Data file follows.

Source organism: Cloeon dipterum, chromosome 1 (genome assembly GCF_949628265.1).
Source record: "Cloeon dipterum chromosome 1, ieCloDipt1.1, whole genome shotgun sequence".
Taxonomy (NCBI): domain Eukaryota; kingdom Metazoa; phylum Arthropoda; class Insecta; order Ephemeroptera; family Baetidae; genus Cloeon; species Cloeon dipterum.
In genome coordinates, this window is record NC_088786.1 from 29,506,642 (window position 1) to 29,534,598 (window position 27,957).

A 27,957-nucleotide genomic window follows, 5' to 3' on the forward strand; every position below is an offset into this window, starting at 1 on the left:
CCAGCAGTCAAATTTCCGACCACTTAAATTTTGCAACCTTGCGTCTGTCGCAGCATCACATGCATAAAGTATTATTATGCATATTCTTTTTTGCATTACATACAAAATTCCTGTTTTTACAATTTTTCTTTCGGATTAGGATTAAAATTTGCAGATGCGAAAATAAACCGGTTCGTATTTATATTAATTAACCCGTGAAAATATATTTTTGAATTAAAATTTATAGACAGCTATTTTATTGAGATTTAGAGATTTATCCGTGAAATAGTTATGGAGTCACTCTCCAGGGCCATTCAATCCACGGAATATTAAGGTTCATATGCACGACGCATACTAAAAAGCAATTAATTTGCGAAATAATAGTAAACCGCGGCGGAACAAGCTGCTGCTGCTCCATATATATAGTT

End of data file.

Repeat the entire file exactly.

Source organism: Cloeon dipterum, chromosome 1 (genome assembly GCF_949628265.1).
Source record: "Cloeon dipterum chromosome 1, ieCloDipt1.1, whole genome shotgun sequence".
Taxonomy (NCBI): domain Eukaryota; kingdom Metazoa; phylum Arthropoda; class Insecta; order Ephemeroptera; family Baetidae; genus Cloeon; species Cloeon dipterum.
In genome coordinates, this window is record NC_088786.1 from 29,506,642 (window position 1) to 29,534,598 (window position 27,957).

A 27,957-nucleotide genomic window follows, 5' to 3' on the forward strand; every position below is an offset into this window, starting at 1 on the left:
CCAGCAGTCAAATTTCCGACCACTTAAATTTTGCAACCTTGCGTCTGTCGCAGCATCACATGCATAAAGTATTATTATGCATATTCTTTTTTGCATTACATACAAAATTCCTGTTTTTACAATTTTTCTTTCGGATTAGGATTAAAATTTGCAGATGCGAAAATAAACCGGTTCGTATTTATATTAATTAACCCGTGAAAATATATTTTTGAATTAAAATTTATAGACAGCTATTTTATTGAGATTTAGAGATTTATCCGTGAAATAGTTATGGAGTCACTCTCCAGGGCCATTCAATCCACGGAATATTAAGGTTCATATGCACGACGCATACTAAAAAGCAATTAATTTGCGAAATAATAGTAAACCGCGGCGGAACAAGCTGCTGCTGCTCCATATATATAGTT